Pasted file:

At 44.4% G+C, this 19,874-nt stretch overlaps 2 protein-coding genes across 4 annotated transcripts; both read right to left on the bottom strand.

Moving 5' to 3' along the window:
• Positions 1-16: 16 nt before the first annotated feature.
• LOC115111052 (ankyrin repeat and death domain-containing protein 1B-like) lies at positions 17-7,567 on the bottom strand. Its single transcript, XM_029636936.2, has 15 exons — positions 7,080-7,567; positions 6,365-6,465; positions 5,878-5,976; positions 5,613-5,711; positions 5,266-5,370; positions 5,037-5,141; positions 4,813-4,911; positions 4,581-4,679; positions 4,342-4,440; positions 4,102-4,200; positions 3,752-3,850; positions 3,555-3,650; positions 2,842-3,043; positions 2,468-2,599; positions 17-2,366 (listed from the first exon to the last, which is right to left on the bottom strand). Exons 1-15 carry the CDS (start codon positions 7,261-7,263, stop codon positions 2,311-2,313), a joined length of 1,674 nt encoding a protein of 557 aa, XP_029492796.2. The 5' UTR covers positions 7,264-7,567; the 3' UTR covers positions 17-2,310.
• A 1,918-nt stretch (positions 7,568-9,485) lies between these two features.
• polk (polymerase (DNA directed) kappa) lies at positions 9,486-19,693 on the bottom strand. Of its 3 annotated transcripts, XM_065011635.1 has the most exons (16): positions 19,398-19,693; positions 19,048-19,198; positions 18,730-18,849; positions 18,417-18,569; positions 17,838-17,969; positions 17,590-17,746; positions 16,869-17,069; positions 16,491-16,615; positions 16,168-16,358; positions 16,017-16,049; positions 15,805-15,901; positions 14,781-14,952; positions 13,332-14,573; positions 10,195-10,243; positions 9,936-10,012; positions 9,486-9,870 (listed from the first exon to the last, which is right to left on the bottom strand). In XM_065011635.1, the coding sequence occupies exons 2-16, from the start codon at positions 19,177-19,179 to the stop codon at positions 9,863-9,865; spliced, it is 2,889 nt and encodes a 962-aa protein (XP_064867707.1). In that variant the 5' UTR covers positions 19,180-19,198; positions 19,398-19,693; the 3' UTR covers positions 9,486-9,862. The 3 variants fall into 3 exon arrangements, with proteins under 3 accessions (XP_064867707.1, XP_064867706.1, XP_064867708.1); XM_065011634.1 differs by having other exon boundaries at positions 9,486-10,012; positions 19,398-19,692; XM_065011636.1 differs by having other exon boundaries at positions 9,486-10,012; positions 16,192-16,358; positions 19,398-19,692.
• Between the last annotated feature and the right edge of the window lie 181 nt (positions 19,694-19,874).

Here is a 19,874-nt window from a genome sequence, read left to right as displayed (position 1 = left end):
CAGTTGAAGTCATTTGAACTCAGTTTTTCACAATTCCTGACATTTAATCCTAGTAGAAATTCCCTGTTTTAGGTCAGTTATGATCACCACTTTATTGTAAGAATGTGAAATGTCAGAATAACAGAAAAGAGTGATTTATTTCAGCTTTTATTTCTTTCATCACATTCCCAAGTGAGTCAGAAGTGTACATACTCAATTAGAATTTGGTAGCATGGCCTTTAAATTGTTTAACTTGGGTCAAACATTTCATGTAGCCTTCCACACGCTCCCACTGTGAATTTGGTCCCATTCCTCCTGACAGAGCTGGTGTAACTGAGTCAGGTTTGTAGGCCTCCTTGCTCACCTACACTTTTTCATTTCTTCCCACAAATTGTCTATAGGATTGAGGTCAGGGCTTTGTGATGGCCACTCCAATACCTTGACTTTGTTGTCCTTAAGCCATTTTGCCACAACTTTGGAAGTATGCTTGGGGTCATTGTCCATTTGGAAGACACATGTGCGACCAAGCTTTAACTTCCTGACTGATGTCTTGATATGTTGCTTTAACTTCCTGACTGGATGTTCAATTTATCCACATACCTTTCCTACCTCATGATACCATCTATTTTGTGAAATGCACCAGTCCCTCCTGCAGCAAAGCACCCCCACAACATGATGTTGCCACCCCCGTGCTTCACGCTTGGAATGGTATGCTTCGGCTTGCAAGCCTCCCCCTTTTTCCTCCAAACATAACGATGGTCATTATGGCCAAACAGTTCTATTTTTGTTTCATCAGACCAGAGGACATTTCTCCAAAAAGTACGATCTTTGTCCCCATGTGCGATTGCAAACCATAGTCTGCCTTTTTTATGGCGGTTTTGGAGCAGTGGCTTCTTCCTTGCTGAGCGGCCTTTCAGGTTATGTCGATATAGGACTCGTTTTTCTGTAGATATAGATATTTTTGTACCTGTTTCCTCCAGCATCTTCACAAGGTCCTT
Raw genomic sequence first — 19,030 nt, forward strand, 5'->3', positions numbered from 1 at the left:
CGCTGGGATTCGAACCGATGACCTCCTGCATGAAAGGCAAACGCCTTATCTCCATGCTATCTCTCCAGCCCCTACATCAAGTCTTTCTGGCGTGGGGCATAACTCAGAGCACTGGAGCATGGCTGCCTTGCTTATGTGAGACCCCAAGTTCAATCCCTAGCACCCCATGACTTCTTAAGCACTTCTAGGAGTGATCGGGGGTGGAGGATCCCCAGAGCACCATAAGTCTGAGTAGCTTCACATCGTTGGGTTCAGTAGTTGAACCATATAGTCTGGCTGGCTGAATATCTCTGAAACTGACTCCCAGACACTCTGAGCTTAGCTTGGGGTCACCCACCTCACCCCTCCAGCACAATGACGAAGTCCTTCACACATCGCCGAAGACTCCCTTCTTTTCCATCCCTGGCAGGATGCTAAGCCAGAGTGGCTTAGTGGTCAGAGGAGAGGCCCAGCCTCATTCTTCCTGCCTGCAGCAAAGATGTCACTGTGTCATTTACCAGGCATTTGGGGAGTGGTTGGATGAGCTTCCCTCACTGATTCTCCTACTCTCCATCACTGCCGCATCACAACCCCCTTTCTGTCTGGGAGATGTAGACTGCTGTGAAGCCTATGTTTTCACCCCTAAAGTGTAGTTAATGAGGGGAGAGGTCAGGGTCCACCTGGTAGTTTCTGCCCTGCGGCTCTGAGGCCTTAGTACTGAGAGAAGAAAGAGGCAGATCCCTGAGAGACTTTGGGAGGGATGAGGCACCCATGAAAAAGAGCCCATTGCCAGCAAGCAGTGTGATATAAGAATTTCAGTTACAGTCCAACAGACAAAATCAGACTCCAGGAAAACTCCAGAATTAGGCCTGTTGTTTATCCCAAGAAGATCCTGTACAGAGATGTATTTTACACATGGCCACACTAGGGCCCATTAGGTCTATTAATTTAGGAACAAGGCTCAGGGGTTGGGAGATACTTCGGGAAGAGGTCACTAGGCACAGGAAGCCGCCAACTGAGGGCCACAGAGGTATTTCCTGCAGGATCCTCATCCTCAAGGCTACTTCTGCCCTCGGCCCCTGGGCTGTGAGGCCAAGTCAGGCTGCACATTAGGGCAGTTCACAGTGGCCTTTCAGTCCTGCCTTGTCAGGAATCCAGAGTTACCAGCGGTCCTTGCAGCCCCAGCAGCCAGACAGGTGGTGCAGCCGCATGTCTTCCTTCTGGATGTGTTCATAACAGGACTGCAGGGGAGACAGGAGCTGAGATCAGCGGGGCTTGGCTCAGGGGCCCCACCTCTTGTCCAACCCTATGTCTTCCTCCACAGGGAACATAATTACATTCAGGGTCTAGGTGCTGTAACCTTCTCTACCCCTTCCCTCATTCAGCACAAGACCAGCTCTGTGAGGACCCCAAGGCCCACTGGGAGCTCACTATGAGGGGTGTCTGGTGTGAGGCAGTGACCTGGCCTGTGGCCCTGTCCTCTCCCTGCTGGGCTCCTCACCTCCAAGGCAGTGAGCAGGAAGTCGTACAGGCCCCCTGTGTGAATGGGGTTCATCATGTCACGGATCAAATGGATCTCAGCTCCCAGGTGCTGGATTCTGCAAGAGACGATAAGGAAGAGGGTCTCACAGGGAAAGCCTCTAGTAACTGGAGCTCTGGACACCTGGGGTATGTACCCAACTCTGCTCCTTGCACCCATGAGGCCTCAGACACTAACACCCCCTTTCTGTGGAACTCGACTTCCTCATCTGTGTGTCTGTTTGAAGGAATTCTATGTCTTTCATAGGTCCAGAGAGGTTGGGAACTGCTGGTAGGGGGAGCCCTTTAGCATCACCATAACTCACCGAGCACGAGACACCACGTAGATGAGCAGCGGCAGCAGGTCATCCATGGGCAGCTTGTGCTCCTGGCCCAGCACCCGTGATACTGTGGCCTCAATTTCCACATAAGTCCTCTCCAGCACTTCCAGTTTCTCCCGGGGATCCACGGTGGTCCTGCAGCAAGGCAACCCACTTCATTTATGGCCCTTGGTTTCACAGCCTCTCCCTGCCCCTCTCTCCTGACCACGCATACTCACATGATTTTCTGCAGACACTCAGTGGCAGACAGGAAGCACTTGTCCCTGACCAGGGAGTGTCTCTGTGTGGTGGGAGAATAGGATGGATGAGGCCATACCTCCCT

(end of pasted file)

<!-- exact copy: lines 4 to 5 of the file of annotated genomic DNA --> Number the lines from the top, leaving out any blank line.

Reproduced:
• LOC115111052 (ankyrin repeat and death domain-containing protein 1B-like) lies at positions 17-7,567 on the bottom strand. Its single transcript, XM_029636936.2, has 15 exons — positions 7,080-7,567; positions 6,365-6,465; positions 5,878-5,976; positions 5,613-5,711; positions 5,266-5,370; positions 5,037-5,141; positions 4,813-4,911; positions 4,581-4,679; positions 4,342-4,440; positions 4,102-4,200; positions 3,752-3,850; positions 3,555-3,650; positions 2,842-3,043; positions 2,468-2,599; positions 17-2,366 (listed from the first exon to the last, which is right to left on the bottom strand). Exons 1-15 carry the CDS (start codon positions 7,261-7,263, stop codon positions 2,311-2,313), a joined length of 1,674 nt encoding a protein of 557 aa, XP_029492796.2. The 5' UTR covers positions 7,264-7,567; the 3' UTR covers positions 17-2,310.
• A 1,918-nt stretch (positions 7,568-9,485) lies between these two features.